Yet do I feel at times my mind decline, But with a sense of its decay:-I see Unwonted lights along my prison shine, And a strange demon, who is vexing me With pilfering pranks and petty pains, below The feeling of the healthful and the free; But much to One, who long hath suffer'd so Sickness of heart, and narrowness of place, And all that may be borne, or can debase. I thought mine enemies had been but men, But spirits may be leagued with them-all Earth Abandons - Heaven forgets me; - in the dearth Of such defence the Powers of Evil can, It may be, tempt me further, and prevail Against the outworn creature they assail. Why in this furnace is my spirit proved Like steel in tempering fire? because I loved? heart. Because I loved what not to love, and see, Yes, Leonora! it shall be our fate Was more or less than mortal, and than me. [ To be entwined for ever—but too late!

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'Tis the sunset of life gives me mystical lore,
And coming events cast their shadows before.



LADY! if for the cold and cloudy clime Where I was born, but where I would not die,

Of the great Poet-Sire of Italy

I dare to build the imitative rhyme,
Harsh Runic copy of the South's sublime,
THOU art the cause; and, howsoever I
Fall short of his immortal harmony,
Thy gentle heart will pardon me the crime.
Thou, in the pride of beauty and of youth,
Spak'st; and for thee to speak and be

Are one; but only in the sunny South
Such sounds are utter'd, and such charms

in our language, except it may be by Mr. Hayley, of whose translation I never saw but one extract, quoted in the notes to Caliph Vathek; so that-if I do not err- this poem may be considered as a metrical experiment. The cantos are short, and about the same

length of those of the poet whose name I have borrowed, and most probably taken in vain.

Amongst the inconveniences of authors in the present day, it is difficult for any who have a name, good or bad, to escape translation. I have had the fortune to see the fourth canto of Childe Harold translated

into Italian versi sciolti—that is, a poem written in the Spenserean stanza into blank · So sweet a language from so fair a mouth-verse, without regard to the natural diAh! to what effort would it not persuade?

Ravenna, June 21, 1819.


In the course of a visit to the city of Ravenna, in the summer of 1819, it was suggested to the author that, having composed something on the subject of Tasso's confinement, he should do the same on Dante's exile-the tomb of the poet forming one of the principal objects of interest in that city, both to the native and to the stranger.


visions of the stanza, or of the sense.
the present poem, being on a national topic,
should chance to undergo the same fate, I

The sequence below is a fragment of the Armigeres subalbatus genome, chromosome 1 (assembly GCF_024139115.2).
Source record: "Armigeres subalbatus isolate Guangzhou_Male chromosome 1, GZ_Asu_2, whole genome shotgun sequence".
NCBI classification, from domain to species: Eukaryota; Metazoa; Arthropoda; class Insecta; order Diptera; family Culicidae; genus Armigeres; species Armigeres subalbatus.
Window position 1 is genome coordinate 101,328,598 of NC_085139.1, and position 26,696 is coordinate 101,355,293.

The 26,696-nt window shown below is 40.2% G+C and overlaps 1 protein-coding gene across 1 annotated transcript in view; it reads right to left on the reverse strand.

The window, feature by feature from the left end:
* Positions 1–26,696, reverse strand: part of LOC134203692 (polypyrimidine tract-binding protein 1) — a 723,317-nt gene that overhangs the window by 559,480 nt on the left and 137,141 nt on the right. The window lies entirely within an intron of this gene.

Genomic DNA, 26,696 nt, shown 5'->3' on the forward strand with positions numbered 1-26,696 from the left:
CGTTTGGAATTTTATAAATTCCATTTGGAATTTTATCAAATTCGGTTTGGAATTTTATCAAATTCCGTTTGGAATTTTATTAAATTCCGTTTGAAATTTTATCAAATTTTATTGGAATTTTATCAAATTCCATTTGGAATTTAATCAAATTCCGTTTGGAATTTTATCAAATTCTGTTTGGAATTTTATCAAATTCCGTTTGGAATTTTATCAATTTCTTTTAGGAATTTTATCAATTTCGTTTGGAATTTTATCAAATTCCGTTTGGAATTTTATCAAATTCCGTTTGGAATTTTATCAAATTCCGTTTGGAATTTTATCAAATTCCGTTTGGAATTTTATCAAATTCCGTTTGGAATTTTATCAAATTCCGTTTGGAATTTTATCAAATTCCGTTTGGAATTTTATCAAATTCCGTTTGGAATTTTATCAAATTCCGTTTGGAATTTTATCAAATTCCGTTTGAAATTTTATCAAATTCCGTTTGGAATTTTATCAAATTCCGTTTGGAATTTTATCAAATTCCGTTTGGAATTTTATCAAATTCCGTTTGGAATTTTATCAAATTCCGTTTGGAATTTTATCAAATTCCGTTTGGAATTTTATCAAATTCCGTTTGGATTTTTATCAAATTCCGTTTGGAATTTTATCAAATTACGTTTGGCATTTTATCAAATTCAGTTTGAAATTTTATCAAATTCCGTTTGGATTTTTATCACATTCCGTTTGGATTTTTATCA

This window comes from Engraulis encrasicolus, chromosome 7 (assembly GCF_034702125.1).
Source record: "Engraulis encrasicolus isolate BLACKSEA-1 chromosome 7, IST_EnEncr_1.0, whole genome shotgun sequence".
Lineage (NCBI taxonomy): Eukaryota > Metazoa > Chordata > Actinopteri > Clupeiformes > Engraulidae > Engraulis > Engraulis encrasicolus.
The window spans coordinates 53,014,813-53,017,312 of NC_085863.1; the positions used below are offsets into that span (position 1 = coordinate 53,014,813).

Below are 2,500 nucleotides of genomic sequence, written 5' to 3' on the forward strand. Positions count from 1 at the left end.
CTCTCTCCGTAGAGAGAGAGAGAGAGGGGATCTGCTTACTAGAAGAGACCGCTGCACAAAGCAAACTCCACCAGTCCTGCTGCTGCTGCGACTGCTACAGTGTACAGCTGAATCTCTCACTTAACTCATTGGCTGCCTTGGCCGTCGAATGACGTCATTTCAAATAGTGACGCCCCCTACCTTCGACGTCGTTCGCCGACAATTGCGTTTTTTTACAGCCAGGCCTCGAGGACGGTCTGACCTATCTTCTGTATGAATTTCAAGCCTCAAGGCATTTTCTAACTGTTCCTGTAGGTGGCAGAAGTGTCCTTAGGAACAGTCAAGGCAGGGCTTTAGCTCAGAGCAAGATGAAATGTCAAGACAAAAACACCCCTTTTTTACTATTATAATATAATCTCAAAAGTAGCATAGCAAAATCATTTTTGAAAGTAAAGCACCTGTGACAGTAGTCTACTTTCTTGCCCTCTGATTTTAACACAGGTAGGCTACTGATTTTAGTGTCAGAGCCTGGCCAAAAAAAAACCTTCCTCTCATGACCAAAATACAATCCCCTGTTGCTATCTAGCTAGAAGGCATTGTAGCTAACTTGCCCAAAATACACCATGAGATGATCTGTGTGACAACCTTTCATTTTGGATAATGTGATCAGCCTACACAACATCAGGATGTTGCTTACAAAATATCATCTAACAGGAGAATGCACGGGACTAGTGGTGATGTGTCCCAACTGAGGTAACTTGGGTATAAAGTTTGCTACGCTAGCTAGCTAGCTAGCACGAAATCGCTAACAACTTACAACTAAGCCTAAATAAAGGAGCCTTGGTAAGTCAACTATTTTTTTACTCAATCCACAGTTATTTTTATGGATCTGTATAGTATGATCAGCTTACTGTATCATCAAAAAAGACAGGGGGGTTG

would request the Italian reader to remem-
ber, that when I have failed in the imita-
tion of his great “Padre Alighier,” I have
failed in imitating that which all study and
few understand, since to this very day it is
not yet settled what was the meaning of
the allegory in the first canto of the Inferno,
unless Count Marchetti's ingenious and pro-
bable conjecture may be considered as hav-
ing decided the question.

He may also pardon my failure the more, as I am not quite sure that he would be pleased with my success, since the Italians, "On this hint I spake," and the result with a pardonable nationality, are partihas been the following four cantos, in terza cularly jealous of all that is left them as rima, now offered to the reader. If they a nation- their literature; and, in the preare understood and approved, it is my pur- sent bitterness of the classic and romantic pose to continue the poem in various other war, are but ill disposed to permit a foreigncantos to its natural conclusion in the pre-er even to approve or imitate them, without sent age. The reader is requested to sup- finding some fault with his ultramontane pose that Dante addresses him in the inter-presumption. I can easily enter into all val between the conclusion of the Divina this, knowing what would be thought in Commedia and his death, and shortly before England of an Italian imitator of Milton, the latter event, foretelling the fortunes of Italy in general in the ensuing centuries. In adopting this plan I have had in my mind the Cassandra of Lycophron, and the Prophecy of Nereus by Horace, as well as the Prophecies of Holy Writ. The measure adopted is the terza rima of Dante, which I am not aware to have seen hitherto tried

or if a translation of Monti, or Pindemonte, or Arici, should be held up to the rising generation as a model for their future_poetical essays. But I perceive that I am deviating into an address to the Italian reader, when my business is with the English one, and be they few or many, I must take my leave of both.

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That without which my soul, like the arkless dove, Had wander'd still in search of, nor her feet Relieved her wing till found; without thy light

My Paradise had still been incomplete. Since my tenth sun gave summer to my sight Thou wert my life, the essence of my thought, Loved ere I knew the name of love, and bright Still in these dim old eyes, now overwrought With the world's war, and years, and banishment,

And tears for thee,by other woes untaught; For mine is not a nature to be bent